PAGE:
Mayweather-Cotto Imminent as Martinez Is Broken Down to the Very Last Compound

Taj EubanksContributor IIJune 8, 2014

Miguel Cotto, of Puerto Rico, reacts after winning a WBC World Middleweight Title boxing match against Sergio Martinez, of Argentina, Sunday, June 8, 2014, in New York.  Cotto won by technical knockout after the ninth round. (AP Photo/Frank Franklin II)
Frank Franklin II/Associated Press

One day ago, I postulated that few bouts make more sense than a Mayweather-Cotto rematch.  Miguel Cotto fits the bill in every way possible: proven pay-per-view star, huge fan base and all-action style.  It all makes so much sense, in fact, that I predicted that should Cotto prevail against Sergio Martinez and take the middleweight crown, a Mayweather rematch was all but assured.  

Suddenly, several hours later, the long shot has become the sure shot with Cotto administering an almost sadistic beat-down of Martinez, becoming the only four-division Puerto Rican champion in boxing history.  

Most impressive was the way in which he dispatched the Argentinean.  Coming off two consecutive losses to Austin Trout and Floyd "Money" Mayweather, Jr., few people expected Cotto to be able to muster an effort potent enough to dethrone the middleweight champ (who hadn't lost a fight since 2009).  

Fortunately for boxing fans (and in the words of veteran journalist Larry Merchant), the Sweet Science is "the theater of the unexpected."  Cotto blew the lid off of every expectation and in the process positioned himself for his biggest payday ever, breaking Martinez down en route to a ninth-round TKO.  Every conceivable promotional angle is able to be exploited as the Puerto Rican's star has never burned brighter.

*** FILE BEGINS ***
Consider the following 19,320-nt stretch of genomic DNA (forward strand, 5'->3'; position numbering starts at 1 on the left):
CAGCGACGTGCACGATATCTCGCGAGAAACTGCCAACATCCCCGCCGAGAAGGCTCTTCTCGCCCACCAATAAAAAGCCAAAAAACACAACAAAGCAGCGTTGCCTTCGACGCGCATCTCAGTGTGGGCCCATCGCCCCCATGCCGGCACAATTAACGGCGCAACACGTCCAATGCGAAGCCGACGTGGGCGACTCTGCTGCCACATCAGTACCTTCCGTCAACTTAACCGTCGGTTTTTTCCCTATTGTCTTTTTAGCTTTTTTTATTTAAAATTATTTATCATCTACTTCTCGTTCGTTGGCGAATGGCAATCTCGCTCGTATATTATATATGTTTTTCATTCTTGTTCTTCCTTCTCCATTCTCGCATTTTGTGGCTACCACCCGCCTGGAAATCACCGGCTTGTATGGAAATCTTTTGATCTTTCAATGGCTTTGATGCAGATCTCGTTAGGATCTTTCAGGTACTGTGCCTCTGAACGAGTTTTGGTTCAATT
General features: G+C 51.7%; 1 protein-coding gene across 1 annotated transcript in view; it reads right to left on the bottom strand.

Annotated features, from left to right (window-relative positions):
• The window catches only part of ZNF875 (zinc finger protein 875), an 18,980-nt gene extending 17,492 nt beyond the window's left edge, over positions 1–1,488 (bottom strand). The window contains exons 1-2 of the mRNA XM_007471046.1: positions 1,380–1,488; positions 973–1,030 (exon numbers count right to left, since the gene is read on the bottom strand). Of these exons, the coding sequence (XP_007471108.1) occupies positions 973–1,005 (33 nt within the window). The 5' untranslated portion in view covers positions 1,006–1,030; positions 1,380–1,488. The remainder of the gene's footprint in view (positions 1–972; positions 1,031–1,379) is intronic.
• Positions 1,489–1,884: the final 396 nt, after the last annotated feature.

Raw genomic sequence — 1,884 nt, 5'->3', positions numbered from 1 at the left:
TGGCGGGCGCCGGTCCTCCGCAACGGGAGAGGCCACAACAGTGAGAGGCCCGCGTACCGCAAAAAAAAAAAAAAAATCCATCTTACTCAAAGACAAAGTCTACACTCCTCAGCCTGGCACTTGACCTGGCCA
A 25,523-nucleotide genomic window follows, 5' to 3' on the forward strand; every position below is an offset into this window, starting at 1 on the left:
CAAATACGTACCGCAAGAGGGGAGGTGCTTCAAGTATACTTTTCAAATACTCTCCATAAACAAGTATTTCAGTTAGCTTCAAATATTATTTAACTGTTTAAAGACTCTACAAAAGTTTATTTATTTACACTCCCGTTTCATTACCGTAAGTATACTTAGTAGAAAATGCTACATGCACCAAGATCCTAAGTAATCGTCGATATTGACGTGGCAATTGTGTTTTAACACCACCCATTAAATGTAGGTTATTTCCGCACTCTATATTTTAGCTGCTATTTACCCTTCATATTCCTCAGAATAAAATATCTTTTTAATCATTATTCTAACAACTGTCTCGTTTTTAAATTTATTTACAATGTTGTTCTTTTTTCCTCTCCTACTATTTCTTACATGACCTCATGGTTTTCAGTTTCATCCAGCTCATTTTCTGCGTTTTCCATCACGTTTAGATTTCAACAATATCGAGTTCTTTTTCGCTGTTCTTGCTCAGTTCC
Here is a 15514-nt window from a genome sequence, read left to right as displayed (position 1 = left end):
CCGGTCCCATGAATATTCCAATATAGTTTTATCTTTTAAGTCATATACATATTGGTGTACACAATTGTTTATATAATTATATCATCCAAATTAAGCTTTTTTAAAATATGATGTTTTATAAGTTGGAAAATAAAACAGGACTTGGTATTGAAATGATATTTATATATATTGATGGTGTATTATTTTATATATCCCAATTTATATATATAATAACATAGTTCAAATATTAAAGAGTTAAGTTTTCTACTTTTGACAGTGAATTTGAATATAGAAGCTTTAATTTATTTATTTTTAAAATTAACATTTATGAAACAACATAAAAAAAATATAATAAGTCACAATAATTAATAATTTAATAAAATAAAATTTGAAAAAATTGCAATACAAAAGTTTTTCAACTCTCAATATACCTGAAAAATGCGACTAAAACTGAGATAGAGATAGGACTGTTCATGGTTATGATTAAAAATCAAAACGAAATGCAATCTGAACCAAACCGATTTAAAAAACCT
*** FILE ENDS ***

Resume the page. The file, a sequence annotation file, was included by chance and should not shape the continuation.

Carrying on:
Among the fight's potential selling points:

  •  Cotto holds the lineal middleweight crown, the only weight division that Floyd Mayweather, a natural 147-pounder, conceivably has yet to conquer.
  • Cotto looks better than ever, erasing the stain of his two previous losses with a superstar trainer in tow, one who just so happens to train a certain star Filipino pupil that many feel that Floyd has avoided.
  • The new middleweight champ is admittedly near the end of his career; what better way to avenge a previous loss to Mayweather than by becoming the first to defeat the universally-regarded best fighter on the planet, then ride off into a surefire Hall of Fame sunset?
  • The previous ridiculous 1.5 million pay-per-view buys generated by Mayweather-Cotto I would be dwarfed by the potential sales that a white-hot Cotto-Mayweather scrap would bring.

No fight in and around the middleweight division makes more sense than Mayweather-Cotto II.  Hopefully the powers that be can get out of their own way and give the fans what they truly want for a change. Then again, wishful thinking is only that in boxing, sport's longest running soap opera. Hopefully, this time, our cynicism is finally misplaced.